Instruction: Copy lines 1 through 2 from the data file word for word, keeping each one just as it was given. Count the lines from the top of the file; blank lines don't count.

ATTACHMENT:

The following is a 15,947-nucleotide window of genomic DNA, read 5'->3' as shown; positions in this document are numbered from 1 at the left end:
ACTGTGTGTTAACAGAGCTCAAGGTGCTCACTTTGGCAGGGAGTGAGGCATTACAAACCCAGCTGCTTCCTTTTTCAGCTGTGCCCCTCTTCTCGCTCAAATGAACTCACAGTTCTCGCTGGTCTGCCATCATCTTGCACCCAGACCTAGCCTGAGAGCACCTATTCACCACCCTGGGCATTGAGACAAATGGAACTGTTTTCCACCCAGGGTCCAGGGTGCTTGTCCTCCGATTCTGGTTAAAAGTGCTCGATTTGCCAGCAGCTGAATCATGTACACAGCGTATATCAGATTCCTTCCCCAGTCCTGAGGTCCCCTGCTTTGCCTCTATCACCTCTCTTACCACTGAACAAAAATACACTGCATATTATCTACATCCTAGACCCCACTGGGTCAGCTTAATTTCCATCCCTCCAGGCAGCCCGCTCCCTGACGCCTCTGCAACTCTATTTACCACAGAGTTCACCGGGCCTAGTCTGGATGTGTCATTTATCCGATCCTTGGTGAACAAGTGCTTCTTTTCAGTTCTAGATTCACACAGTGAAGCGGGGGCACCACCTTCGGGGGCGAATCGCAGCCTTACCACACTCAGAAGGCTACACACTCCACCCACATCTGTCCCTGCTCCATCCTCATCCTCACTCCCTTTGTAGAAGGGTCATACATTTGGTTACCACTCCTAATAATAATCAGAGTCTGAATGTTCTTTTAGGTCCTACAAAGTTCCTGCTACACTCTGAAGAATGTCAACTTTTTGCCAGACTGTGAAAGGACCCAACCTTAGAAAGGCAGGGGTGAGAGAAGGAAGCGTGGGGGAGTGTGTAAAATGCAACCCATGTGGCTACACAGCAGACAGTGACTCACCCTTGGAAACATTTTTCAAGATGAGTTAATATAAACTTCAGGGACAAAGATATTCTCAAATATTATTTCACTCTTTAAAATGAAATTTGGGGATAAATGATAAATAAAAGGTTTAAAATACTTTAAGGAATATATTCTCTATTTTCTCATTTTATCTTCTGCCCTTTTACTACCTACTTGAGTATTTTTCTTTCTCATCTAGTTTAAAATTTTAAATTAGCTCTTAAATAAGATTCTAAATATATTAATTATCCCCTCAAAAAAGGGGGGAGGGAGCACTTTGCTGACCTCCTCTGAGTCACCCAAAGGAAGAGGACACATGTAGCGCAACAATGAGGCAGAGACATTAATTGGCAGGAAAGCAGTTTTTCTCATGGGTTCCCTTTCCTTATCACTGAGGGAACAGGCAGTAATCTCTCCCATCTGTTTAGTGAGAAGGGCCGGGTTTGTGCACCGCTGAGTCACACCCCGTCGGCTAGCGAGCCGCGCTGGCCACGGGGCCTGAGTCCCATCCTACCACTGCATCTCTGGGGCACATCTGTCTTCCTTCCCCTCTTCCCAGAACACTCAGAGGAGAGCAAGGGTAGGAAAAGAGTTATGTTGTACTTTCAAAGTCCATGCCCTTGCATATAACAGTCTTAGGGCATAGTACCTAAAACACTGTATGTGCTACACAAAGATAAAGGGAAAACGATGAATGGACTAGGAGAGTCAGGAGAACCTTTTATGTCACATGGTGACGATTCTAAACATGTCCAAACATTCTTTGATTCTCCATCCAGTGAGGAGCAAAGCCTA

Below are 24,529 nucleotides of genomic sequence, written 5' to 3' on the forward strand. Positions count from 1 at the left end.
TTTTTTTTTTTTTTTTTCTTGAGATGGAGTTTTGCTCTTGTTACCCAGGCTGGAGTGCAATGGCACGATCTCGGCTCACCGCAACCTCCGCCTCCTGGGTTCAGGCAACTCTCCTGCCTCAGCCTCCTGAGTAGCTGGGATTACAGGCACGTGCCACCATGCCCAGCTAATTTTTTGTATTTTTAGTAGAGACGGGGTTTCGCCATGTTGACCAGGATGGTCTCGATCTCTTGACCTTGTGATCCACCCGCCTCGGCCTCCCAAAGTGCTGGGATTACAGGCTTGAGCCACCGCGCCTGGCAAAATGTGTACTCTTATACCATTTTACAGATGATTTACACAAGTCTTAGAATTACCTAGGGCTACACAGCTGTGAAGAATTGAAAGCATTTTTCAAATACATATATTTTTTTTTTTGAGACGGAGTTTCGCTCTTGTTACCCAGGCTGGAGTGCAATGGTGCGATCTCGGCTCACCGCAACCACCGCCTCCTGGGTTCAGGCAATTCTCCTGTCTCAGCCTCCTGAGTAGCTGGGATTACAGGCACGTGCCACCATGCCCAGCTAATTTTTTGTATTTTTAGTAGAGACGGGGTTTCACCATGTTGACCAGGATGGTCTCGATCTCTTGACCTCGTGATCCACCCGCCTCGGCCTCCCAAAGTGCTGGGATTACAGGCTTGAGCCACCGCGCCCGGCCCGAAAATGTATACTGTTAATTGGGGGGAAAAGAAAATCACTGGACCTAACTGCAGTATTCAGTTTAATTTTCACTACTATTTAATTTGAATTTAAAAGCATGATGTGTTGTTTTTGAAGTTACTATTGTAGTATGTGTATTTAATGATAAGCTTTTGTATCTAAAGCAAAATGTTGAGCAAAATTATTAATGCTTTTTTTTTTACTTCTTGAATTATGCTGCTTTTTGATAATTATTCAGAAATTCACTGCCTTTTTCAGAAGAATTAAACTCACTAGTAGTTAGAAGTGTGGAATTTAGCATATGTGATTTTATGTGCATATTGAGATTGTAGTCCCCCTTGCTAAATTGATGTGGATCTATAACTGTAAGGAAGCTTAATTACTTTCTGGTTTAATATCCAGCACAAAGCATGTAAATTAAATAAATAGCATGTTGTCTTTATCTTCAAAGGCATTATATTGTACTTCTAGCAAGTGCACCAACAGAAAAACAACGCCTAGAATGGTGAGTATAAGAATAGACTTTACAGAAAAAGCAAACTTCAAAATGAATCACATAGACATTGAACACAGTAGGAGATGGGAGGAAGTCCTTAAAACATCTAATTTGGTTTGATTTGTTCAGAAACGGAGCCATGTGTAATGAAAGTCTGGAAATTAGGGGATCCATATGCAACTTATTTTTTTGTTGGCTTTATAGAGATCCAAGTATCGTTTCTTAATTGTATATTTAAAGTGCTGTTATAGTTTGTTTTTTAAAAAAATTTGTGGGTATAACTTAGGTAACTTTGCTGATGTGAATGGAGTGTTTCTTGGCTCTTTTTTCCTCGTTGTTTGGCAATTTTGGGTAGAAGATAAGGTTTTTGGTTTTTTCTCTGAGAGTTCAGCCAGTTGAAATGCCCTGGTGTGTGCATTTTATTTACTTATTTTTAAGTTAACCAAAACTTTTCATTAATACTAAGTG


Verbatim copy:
The following is a 15,947-nucleotide window of genomic DNA, read 5'->3' as shown; positions in this document are numbered from 1 at the left end:
ACTGTGTGTTAACAGAGCTCAAGGTGCTCACTTTGGCAGGGAGTGAGGCATTACAAACCCAGCTGCTTCCTTTTTCAGCTGTGCCCCTCTTCTCGCTCAAATGAACTCACAGTTCTCGCTGGTCTGCCATCATCTTGCACCCAGACCTAGCCTGAGAGCACCTATTCACCACCCTGGGCATTGAGACAAATGGAACTGTTTTCCACCCAGGGTCCAGGGTGCTTGTCCTCCGATTCTGGTTAAAAGTGCTCGATTTGCCAGCAGCTGAATCATGTACACAGCGTATATCAGATTCCTTCCCCAGTCCTGAGGTCCCCTGCTTTGCCTCTATCACCTCTCTTACCACTGAACAAAAATACACTGCATATTATCTACATCCTAGACCCCACTGGGTCAGCTTAATTTCCATCCCTCCAGGCAGCCCGCTCCCTGACGCCTCTGCAACTCTATTTACCACAGAGTTCACCGGGCCTAGTCTGGATGTGTCATTTATCCGATCCTTGGTGAACAAGTGCTTCTTTTCAGTTCTAGATTCACACAGTGAAGCGGGGGCACCACCTTCGGGGGCGAATCGCAGCCTTACCACACTCAGAAGGCTACACACTCCACCCACATCTGTCCCTGCTCCATCCTCATCCTCACTCCCTTTGTAGAAGGGTCATACATTTGGTTACCACTCCTAATAATAATCAGAGTCTGAATGTTCTTTTAGGTCCTACAAAGTTCCTGCTACACTCTGAAGAATGTCAACTTTTTGCCAGACTGTGAAAGGACCCAACCTTAGAAAGGCAGGGGTGAGAGAAGGAAGCGTGGGGGAGTGTGTAAAATGCAACCCATGTGGCTACACAGCAGACAGTGACTCACCCTTGGAAACATTTTTCAAGATGAGTTAATATAAACTTCAGGGACAAAGATATTCTCAAATATTATTTCACTCTTTAAAATGAAATTTGGGGATAAATGATAAATAAAAGGTTTAAAATACTTTAAGGAATATATTCTCTATTTTCTCATTTTATCTTCTGCCCTTTTACTACCTACTTGAGTATTTTTCTTTCTCATCTAGTTTAAAATTTTAAATTAGCTCTTAAATAAGATTCTAAATATATTAATTATCCCCTCAAAAAAGGGGGGAGGGAGCACTTTGCTGACCTCCTCTGAGTCACCCAAAGGAAGAGGACACATGTAGCGCAACAATGAGGCAGAGACATTAATTGGCAGGAAAGCAGTTTTTCTCATGGGTTCCCTTTCCTTATCACTGAGGGAACAGGCAGTAATCTCTCCCATCTGTTTAGTGAGAAGGGCCGGGTTTGTGCACCGCTGAGTCACACCCCGTCGGCTAGCGAGCCGCGCTGGCCACGGGGCCTGAGTCCCATCCTACCACTGCATCTCTGGGGCACATCTGTCTTCCTTCCCCTCTTCCCAGAACACTCAGAGGAGAGCAAGGGTAGGAAAAGAGTTATGTTGTACTTTCAAAGTCCATGCCCTTGCATATAACAGTCTTAGGGCATAGTACCTAAAACACTGTATGTGCTACACAAAGATAAAGGGAAAACGATGAATGGACTAGGAGAGTCAGGAGAACCTTTTATGTCACATGGTGACGATTCTAAACATGTCCAAACATTCTTTGATTCTCCATCCAGTGAGGAGCAAAGCCTA